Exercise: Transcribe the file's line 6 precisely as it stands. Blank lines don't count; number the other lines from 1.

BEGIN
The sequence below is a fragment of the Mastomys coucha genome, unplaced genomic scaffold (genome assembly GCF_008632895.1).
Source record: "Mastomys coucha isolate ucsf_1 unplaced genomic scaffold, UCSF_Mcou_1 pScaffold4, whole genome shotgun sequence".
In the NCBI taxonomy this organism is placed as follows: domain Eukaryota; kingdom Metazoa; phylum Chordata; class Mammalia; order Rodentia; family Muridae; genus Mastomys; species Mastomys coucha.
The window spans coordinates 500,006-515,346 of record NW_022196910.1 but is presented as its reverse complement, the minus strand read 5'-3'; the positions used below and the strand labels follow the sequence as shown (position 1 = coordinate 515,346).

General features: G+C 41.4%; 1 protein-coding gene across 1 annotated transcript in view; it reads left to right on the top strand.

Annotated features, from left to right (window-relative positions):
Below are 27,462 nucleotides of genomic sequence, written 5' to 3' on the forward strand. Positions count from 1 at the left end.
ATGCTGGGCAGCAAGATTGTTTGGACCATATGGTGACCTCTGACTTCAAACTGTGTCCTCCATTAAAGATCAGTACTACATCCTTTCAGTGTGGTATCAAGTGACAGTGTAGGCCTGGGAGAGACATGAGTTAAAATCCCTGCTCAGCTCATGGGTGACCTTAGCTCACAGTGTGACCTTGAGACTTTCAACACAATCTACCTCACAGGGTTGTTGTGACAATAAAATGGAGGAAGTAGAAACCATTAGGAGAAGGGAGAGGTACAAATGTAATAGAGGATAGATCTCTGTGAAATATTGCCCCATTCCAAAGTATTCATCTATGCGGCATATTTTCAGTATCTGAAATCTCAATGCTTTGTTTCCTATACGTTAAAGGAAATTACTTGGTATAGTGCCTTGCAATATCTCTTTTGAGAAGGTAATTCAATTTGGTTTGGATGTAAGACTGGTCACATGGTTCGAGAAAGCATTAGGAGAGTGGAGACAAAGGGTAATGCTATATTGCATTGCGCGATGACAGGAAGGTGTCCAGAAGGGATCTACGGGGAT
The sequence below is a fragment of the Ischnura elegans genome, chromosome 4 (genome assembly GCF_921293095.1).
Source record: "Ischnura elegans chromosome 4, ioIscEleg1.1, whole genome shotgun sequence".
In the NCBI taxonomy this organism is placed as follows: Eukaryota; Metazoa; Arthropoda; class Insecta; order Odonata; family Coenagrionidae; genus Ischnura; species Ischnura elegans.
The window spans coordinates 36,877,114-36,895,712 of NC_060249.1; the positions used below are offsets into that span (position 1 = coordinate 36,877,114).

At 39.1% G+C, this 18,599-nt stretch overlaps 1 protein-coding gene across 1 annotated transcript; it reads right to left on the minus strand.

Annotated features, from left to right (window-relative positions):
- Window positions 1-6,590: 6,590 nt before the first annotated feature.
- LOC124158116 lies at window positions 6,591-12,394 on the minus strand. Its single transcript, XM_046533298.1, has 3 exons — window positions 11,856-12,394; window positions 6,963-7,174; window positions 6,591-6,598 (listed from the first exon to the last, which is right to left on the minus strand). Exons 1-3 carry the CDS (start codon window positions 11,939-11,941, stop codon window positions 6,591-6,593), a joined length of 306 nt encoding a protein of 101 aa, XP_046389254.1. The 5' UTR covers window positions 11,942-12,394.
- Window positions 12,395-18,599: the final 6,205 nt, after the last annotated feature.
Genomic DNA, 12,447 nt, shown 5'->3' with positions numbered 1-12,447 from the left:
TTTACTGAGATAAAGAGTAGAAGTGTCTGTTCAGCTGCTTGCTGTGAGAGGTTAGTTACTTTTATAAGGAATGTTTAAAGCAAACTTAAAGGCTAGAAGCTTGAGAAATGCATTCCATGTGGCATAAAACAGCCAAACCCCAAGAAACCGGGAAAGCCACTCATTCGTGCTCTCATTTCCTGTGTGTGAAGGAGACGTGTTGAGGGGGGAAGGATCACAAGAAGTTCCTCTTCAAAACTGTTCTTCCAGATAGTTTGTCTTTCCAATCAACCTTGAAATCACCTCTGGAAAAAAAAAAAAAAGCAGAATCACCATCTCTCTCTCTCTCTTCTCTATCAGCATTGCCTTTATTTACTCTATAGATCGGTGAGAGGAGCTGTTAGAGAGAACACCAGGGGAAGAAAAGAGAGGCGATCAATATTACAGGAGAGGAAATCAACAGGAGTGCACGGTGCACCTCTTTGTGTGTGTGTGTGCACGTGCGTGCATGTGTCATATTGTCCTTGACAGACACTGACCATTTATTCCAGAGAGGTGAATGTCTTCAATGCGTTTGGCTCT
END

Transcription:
Annotated features, from left to right (window-relative positions):